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Cognitive and neuronal systems underlying obesity.
Physiol Behav 2012; 106(3):337-44PB

Abstract

Since the late 1970s obesity prevalence and per capita food intake in the USA have increased dramatically. Understanding the mechanisms underlying the hyperphagia that drives obesity requires focus on the cognitive processes and neuronal systems controlling feeding that occurs in the absence of metabolic need (i.e., "non-homeostatic" intake). Given that a portion of the increased caloric intake per capita since the late 1970s is attributed to increased meal and snack frequency, and given the increased pervasiveness of environmental cues associated with energy dense, yet nutritionally depleted foods, there's a need to examine the mechanisms through which food-related cues stimulate excessive energy intake. Here, learning and memory principles and their underlying neuronal substrates are discussed with regard to stimulus-driven food intake and excessive energy consumption. Particular focus is given to the hippocampus, a brain structure that utilizes interoceptive cues relevant to energy status (e.g., neurohormonal signals such as leptin) to modulate stimulus-driven food procurement and consumption. This type of hippocampal-dependent modulatory control of feeding behavior is compromised by consumption of foods common to Western diets, including saturated fats and simple carbohydrates. The development of more effective treatments for obesity will benefit from a more complete understanding of the complex interaction between dietary, environmental, cognitive, and neurophysiological mechanisms contributing to excessive food intake.

Authors+Show Affiliations

University of Pennsylvania, Department of Psychology, Philadelphia, PA 19104, United States. kanoski@sas.upenn.edu

Pub Type(s)

Journal Article
Review

Language

eng

PubMed ID

22266286

Citation

Kanoski, Scott E.. "Cognitive and Neuronal Systems Underlying Obesity." Physiology & Behavior, vol. 106, no. 3, 2012, pp. 337-44.
Kanoski SE. Cognitive and neuronal systems underlying obesity. Physiol Behav. 2012;106(3):337-44.
Kanoski, S. E. (2012). Cognitive and neuronal systems underlying obesity. Physiology & Behavior, 106(3), pp. 337-44. doi:10.1016/j.physbeh.2012.01.007.
Kanoski SE. Cognitive and Neuronal Systems Underlying Obesity. Physiol Behav. 2012 Jun 6;106(3):337-44. PubMed PMID: 22266286.
* Article titles in AMA citation format should be in sentence-case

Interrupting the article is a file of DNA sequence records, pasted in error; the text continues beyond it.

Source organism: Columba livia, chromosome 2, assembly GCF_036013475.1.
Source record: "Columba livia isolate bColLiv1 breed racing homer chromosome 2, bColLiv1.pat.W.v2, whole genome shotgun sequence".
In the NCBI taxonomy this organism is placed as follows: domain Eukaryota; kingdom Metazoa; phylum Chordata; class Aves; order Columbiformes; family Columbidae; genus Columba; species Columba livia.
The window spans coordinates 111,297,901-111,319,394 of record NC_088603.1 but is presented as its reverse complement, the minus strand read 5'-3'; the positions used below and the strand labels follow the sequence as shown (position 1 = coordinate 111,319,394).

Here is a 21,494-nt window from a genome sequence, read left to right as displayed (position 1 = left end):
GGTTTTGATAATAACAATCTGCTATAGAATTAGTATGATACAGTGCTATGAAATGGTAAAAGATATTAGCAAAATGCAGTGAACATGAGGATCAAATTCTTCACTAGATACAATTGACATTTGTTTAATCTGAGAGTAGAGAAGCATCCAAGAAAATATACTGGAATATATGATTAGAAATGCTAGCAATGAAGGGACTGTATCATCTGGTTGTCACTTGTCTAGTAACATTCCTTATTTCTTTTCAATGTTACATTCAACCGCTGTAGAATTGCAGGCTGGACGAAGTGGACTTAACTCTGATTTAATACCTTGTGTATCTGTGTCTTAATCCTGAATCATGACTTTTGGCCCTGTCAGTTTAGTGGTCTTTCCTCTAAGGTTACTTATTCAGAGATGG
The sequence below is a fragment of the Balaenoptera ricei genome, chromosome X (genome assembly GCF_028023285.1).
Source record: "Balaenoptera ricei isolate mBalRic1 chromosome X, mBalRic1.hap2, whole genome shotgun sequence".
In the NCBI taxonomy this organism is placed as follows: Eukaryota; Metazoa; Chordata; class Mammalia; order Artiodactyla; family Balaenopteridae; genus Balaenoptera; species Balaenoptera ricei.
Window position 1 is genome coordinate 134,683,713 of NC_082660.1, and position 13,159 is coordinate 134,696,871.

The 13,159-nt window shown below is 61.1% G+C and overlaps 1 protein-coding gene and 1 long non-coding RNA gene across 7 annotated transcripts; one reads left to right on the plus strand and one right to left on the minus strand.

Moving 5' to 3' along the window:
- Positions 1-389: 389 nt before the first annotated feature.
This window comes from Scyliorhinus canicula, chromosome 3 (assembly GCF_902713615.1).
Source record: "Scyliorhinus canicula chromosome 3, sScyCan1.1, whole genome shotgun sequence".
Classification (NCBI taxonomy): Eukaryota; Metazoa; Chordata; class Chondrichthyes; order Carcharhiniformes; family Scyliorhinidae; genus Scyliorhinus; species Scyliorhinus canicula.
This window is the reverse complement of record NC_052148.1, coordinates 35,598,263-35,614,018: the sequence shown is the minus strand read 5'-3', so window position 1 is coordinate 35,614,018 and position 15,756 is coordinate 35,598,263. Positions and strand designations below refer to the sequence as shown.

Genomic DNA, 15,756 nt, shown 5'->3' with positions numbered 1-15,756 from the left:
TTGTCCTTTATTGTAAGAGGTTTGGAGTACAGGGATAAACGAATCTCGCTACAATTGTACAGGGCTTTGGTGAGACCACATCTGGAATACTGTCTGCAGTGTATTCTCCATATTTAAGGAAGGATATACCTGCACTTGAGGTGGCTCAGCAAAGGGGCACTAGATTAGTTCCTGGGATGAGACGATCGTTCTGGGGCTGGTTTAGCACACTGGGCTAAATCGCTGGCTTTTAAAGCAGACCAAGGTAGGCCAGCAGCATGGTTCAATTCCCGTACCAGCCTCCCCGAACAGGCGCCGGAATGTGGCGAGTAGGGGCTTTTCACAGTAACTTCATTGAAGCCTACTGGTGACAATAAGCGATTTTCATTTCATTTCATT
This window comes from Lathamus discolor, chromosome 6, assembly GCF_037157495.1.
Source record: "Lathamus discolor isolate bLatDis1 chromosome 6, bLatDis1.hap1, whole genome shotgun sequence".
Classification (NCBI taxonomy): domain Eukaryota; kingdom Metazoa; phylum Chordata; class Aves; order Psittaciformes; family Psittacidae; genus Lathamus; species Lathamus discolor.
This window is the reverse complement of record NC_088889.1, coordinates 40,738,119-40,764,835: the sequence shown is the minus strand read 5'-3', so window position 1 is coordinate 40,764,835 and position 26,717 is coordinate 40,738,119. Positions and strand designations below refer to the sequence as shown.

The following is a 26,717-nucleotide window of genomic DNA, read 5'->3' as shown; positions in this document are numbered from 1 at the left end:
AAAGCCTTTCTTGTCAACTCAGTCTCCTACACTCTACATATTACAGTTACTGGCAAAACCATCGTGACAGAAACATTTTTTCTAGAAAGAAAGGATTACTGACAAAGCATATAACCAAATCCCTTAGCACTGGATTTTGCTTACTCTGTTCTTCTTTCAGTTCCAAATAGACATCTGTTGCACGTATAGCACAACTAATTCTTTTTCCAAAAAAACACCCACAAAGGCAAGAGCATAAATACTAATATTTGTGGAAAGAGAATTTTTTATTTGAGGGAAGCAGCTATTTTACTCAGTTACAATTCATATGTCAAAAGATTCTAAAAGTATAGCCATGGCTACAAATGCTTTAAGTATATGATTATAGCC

TY - JOUR T1 - Cognitive and neuronal systems underlying obesity. A1 - Kanoski,Scott E, Y1 - 2012/01/12/ PY - 2011/11/09/received PY - 2011/12/30/revised PY - 2012/01/08/accepted PY - 2012/1/24/entrez PY - 2012/1/24/pubmed PY - 2012/9/14/medline SP - 337 EP - 44 JF - Physiology & behavior JO - Physiol. Behav. VL - 106 IS - 3 N2 - Since the late 1970s obesity prevalence and per capita food intake in the USA have increased dramatically. Understanding the mechanisms underlying the hyperphagia that drives obesity requires focus on the cognitive processes and neuronal systems controlling feeding that occurs in the absence of metabolic need (i.e., "non-homeostatic" intake). Given that a portion of the increased caloric intake per capita since the late 1970s is attributed to increased meal and snack frequency, and given the increased pervasiveness of environmental cues associated with energy dense, yet nutritionally depleted foods, there's a need to examine the mechanisms through which food-related cues stimulate excessive energy intake. Here, learning and memory principles and their underlying neuronal substrates are discussed with regard to stimulus-driven food intake and excessive energy consumption. Particular focus is given to the hippocampus, a brain structure that utilizes interoceptive cues relevant to energy status (e.g., neurohormonal signals such as leptin) to modulate stimulus-driven food procurement and consumption. This type of hippocampal-dependent modulatory control of feeding behavior is compromised by consumption of foods common to Western diets, including saturated fats and simple carbohydrates. The development of more effective treatments for obesity will benefit from a more complete understanding of the complex interaction between dietary, environmental, cognitive, and neurophysiological mechanisms contributing to excessive food intake. SN - 1873-507X UR - https://www.unboundmedicine.com/medline/citation/22266286/Cognitive_and_neuronal_systems_underlying_obesity_ L2 - https://linkinghub.elsevier.com/retrieve/pii/S0031-9384(12)00019-4 DB - PRIME DP - Unbound Medicine ER -